Fathers and Sons

It’s interesting watching fathers and sons connect. It happens in the very beginning, but it seems as if, during those early teen years, a chasm sometimes appears. 

When Thing1 was eight or nine, he and the Big Guy bonded as father taught son and then sons the fine art of burping on command and then advanced topics like the alphabet.  Thing1 got into computers a few years later and entered his own little world — a world he’s making his own now. The Big Guy isn’t anti-computer, but, for him, they’re tools. He doesn’t love to get under the hoods.

While Thing1 was focused on computer camp and making mods on programs, the Big Guy, an engineer at heart, focused on his interests. He still supported Thing1 through school and healthcare troubles every step of the way, but they didn’t commune over common interests until Thing1 got interested in driving. 

Thing1, always interested in how things work, got into cars in a big way. He test drove as many cars as dealers would let him. He researched the workings under the hood. He even started a car blog for a very short time. He helped the Big Guy with a few jobs on his ancient Mercedes. Then, as he prepared to take custody of the keys to our 20 year old Volvo, he and the Big Guy had the ultimate bonding experience as they replaced the radiator together, the Big Guy teaching Thing1 new vocabulary every step of the way.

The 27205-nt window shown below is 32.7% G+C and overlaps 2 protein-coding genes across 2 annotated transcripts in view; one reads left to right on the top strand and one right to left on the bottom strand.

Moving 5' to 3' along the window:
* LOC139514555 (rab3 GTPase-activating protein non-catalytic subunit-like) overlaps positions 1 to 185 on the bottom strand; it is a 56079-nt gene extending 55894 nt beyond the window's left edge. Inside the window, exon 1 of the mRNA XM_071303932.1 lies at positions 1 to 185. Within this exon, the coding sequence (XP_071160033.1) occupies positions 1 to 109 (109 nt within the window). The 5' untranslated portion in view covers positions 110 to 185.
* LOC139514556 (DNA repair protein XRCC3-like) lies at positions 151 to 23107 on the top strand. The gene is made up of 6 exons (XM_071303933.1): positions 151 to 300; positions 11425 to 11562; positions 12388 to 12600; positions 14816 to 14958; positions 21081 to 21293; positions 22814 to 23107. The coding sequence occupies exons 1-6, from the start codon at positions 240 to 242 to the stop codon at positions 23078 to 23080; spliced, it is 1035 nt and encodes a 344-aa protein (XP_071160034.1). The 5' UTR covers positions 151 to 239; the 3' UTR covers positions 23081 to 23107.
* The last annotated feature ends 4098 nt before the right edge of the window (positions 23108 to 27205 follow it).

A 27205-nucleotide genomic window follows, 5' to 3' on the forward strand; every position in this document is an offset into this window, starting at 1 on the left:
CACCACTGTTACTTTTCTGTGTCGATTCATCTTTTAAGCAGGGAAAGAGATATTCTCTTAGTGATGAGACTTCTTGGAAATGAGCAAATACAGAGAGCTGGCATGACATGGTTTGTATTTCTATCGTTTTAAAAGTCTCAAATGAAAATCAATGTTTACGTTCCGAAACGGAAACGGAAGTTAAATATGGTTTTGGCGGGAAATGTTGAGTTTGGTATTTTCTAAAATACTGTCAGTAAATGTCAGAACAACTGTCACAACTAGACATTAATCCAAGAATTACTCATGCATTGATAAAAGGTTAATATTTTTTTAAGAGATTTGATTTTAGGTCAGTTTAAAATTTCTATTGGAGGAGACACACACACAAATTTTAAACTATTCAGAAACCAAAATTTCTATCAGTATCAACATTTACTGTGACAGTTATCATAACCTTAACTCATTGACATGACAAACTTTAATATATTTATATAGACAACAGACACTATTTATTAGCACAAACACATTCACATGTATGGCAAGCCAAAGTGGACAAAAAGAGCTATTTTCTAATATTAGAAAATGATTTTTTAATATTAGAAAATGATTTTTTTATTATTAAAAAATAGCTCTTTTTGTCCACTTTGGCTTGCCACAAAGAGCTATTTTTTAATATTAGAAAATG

Thing1 finished his online classes last week and, with no way to work for a while, decided to work on the car that he bought last year. He turned on the hard rock station and took his car apart, demonstrating his command of the colorful vocabulary he’d learned in Home Mechanics 101 a few years earlier. And, every so often he’d call the Big Guy over for a bit of advice but also a bit of bonding over their common ground.

By the second afternoon, his car was mostly back together, and the two of them were sharing car repair war stories. Maybe the sun was in my eyes as I was watching them, and, definitely, the love was always there, but watching the ‘like’ grow was something special too.

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